As the analysis started and I learned that she was a free black woman in the 1850s I nearly shouted for joy! It became clear that she was a woman who did not fit the dominant narrative of what so many of us are taught in school. She was free. That was the point of no return for me. Martha Peterson’s story has a piece of me – a fragment of our intertwined narratives, background and existence that speaks to better days on the horizon. I’ve learned a lot from her from this project and I am honored each time I tell her story. The knowledge that she was not alone in being free during this time will help reconstruct the inaccurate narratives we are told about free black people, enslaved black people, and black immigrants in America in the 1850s. What’s more is that Martha may have eaten black eyed peas 148 years before I had some for my first new year. We still practice the same food traditions that we have for hundreds of years and that links us more than anything else.

How do you find time to balance all these activities?

Unfortunately, I cut out going to club meetings and majority of my extracurricular on campus activities. I also assigned specific days for certain projects so I could stay on top of things. I didn’t always adhere to that but when I did it helped calm the feeling of being overwhelmed and allowed me to make headway on my projects. The good thing though, is that I really do enjoy what I’m working on, so the stress comes more from deadlines than the actual material. Finding a balance and staying on top of things is a daily struggle.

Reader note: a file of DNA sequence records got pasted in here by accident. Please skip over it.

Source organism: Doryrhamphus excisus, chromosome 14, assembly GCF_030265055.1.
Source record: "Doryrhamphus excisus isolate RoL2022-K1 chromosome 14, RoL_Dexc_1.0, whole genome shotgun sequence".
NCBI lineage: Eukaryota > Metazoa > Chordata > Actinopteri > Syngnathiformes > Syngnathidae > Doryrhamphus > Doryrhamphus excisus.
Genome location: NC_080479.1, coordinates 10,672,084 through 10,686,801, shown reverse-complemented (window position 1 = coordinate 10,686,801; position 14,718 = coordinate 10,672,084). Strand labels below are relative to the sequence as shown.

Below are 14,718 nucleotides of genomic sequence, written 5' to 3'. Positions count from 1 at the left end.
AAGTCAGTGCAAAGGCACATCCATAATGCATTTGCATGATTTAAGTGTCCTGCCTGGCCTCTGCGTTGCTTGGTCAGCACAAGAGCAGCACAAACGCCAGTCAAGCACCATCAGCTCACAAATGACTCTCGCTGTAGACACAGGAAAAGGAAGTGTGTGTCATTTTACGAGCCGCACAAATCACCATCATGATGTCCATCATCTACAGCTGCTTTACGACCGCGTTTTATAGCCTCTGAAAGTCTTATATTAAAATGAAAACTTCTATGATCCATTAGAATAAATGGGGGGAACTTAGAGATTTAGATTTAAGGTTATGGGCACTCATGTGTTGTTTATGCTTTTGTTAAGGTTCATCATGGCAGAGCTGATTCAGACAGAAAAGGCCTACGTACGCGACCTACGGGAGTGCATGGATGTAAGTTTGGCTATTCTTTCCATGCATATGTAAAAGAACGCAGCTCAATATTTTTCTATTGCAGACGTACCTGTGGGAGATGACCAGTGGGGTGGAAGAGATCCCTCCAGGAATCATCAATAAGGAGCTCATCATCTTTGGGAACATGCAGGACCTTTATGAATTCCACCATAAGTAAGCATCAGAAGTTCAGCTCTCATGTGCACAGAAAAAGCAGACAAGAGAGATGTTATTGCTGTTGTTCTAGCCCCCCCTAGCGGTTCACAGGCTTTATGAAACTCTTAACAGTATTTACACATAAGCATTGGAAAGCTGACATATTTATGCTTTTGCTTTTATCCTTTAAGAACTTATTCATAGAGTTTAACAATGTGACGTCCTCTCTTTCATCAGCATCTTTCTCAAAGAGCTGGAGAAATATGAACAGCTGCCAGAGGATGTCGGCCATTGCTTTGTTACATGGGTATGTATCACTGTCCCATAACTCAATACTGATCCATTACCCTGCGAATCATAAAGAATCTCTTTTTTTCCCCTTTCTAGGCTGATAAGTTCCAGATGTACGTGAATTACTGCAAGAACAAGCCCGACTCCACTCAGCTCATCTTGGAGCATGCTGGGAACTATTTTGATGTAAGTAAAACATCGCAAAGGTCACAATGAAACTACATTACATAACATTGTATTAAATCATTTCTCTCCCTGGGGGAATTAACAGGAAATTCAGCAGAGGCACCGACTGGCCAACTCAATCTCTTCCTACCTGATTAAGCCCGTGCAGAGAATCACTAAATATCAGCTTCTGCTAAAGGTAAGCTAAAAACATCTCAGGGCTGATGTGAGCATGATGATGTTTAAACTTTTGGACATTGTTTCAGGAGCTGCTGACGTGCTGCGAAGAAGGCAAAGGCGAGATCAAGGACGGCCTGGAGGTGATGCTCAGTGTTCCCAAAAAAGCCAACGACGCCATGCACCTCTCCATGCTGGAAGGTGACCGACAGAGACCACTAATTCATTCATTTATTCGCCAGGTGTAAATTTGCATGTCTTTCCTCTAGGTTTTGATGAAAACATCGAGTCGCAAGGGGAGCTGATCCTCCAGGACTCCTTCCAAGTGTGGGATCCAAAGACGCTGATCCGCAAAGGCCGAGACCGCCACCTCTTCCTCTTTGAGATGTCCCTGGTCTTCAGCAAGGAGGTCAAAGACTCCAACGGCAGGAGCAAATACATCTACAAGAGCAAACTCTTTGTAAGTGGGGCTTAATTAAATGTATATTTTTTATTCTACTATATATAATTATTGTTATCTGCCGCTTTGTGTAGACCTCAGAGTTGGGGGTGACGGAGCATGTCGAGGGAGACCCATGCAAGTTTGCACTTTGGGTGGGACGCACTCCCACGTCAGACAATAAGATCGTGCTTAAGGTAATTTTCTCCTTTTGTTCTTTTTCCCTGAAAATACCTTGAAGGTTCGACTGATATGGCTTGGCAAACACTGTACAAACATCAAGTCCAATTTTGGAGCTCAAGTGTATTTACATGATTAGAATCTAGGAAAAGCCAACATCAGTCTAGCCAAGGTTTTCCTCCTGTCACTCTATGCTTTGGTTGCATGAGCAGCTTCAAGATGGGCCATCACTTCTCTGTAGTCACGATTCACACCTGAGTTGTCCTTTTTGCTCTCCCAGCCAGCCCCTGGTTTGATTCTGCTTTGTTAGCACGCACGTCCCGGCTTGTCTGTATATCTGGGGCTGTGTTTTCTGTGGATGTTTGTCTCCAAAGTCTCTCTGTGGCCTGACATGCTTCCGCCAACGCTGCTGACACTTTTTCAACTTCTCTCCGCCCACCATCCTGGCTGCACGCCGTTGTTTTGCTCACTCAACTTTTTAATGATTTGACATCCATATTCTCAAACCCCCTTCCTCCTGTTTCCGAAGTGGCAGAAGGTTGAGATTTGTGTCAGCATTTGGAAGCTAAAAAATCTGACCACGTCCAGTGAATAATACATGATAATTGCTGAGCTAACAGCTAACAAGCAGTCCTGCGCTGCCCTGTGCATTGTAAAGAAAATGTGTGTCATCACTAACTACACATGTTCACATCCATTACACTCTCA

In what ways have Seton Hall University Libraries (books, databases, ebooks, ILL service, librarians) assisted your research process?

I used the library to research designs and architecture of the houses of Martha Peterson’s time period. Mainly information I could use to have a deeper understanding of what the 1850s were like. I didn’t need to use the libraries as much for the isotopic chemical analysis of Martha because Dr. Quinn provided all the information I needed to know.